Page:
“Outside the apartment, [Mr. Alaves] punched Martinez in the face, and somehow his right thumb went into Martinez’s mouth,” the police report read. “Martinez then bit his right thumb and took off the tip of it,” including the nail.

The report did not indicate what happened to the tip of the thumb.


Official seeks to fund land preservation

COEUR d’ALENE — County Commissioner Dick Panabaker wants taxpayers to buy up land before developers can. He says revenue from the local-option sales tax could finance land preservation.

The state needs to approve his plan, because the tax is limited to providing property-tax relief and paying for jails. Development in the area is consuming open space at the rate of 1,000 acres a year.


Web site to list tax deadbeats

INDIANAPOLIS — Beginning tomorrow, the Indiana Department of Revenue will post on its Web site the names of persons and businesses who haven’t paid tax bills of $1,000 or more for at least two years and have warrants against them.

The agency collected more than $900,000 in back taxes, after sending warning letters to delinquent taxpayers in mid-May.


Culprit caught stealing ribbons

BETTENDORF — When yellow ribbons in Bob Saskowski’s yard started disappearing, he suspected evil intentions.

“Every time it disappeared, I would hang a new one,” said Bob Saskowski, who tied the ribbons with his wife, Alexis, in support of their son and other troops in Iraq.

The disappearances went on for eight months. The last straw was when three ribbons disappeared in three days.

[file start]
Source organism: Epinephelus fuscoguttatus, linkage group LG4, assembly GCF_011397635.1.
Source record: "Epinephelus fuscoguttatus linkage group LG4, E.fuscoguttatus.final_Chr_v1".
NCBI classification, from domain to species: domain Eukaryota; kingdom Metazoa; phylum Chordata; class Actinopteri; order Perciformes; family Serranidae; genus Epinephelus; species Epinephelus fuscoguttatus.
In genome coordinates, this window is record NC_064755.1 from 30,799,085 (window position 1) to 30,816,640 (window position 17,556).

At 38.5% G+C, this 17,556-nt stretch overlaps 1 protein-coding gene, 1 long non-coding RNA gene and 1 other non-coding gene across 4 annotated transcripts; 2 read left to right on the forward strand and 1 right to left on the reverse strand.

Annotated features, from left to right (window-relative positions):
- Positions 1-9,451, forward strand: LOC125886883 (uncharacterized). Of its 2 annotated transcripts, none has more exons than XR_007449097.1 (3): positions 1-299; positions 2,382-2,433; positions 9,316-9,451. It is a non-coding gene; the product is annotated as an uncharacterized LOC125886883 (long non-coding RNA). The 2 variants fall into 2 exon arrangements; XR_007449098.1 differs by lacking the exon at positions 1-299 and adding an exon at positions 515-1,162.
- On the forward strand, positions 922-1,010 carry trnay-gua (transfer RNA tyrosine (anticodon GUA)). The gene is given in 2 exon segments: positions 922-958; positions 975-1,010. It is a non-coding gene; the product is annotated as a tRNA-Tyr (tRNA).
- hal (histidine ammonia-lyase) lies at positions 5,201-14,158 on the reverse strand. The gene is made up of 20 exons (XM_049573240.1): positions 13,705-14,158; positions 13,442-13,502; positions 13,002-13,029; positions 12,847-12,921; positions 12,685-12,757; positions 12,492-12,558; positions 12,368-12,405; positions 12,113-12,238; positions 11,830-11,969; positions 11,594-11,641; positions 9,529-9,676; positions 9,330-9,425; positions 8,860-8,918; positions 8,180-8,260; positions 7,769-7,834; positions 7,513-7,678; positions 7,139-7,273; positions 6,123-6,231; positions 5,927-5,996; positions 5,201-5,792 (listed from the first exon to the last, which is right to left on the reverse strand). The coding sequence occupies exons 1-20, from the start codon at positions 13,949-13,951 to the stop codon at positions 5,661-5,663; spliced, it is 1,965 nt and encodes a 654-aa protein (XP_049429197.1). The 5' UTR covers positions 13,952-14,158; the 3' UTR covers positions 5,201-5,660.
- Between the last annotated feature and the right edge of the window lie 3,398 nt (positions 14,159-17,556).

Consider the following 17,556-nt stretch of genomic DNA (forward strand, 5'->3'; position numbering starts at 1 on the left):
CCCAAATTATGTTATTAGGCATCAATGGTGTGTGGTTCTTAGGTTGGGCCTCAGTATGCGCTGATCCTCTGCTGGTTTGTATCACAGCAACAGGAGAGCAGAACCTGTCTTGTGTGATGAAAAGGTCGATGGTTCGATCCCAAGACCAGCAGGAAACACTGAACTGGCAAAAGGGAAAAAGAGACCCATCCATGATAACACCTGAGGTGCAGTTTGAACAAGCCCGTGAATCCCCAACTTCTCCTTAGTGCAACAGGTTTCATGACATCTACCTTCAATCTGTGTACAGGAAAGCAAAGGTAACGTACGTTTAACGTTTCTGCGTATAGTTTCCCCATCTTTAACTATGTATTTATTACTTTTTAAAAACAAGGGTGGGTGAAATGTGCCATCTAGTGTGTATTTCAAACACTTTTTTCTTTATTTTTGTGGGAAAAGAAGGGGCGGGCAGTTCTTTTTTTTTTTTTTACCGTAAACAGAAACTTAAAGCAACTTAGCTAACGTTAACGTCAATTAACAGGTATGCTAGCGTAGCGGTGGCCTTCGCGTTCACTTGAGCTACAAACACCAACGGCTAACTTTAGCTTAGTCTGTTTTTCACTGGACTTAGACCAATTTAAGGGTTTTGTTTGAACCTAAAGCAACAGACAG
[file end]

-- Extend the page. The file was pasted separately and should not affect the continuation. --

So Mr. Saskowski appealed to his neighbors, asking them to talk to their teenagers about respect and patriotism and asked for their help. Neighbors responded by adding yellow ribbons to the trees in their yards. The ribbons kept disappearing, but only from the Saskowski yard.

Finally, the couple set up a video camera, focused on the yard. Six weeks later, they caught the culprit on tape. The ribbons were being shimmied slowly down the trunk by a squirrel.

“We can laugh now,” Mr. Saskowski said. “Before, it was not funny.”


Body found in home of hoaxer

TOPEKA — Days after a social-service worker admitted concocting a story about surviving the Bataan Death March, the decomposed body of a woman was found in her home.

Police said yesterday that Juanita Smith was present when the corpse was found and that she was taken to a hospital.

Authorities said they had not identified the body, but voter-registration records showed another woman, Shannon N. Smith, 39, had the same address as Juanita Smith, 83. Whether the two were related was not known.

A police investigation suggested that the woman may have died in March, Maj. John Sidwell said. An autopsy was being performed yesterday.

Juanita Smith told the Capital-Journal last week that she had made up the death march story in the early 1990s to make an impression during a job interview.


Convention to get lawmakers out early

BOSTON — Lawmakers might end their formal session 10 days early this year because of the traffic tie-ups and political distraction expected from the Democratic National Convention. It arrives in Boston the week of July 26.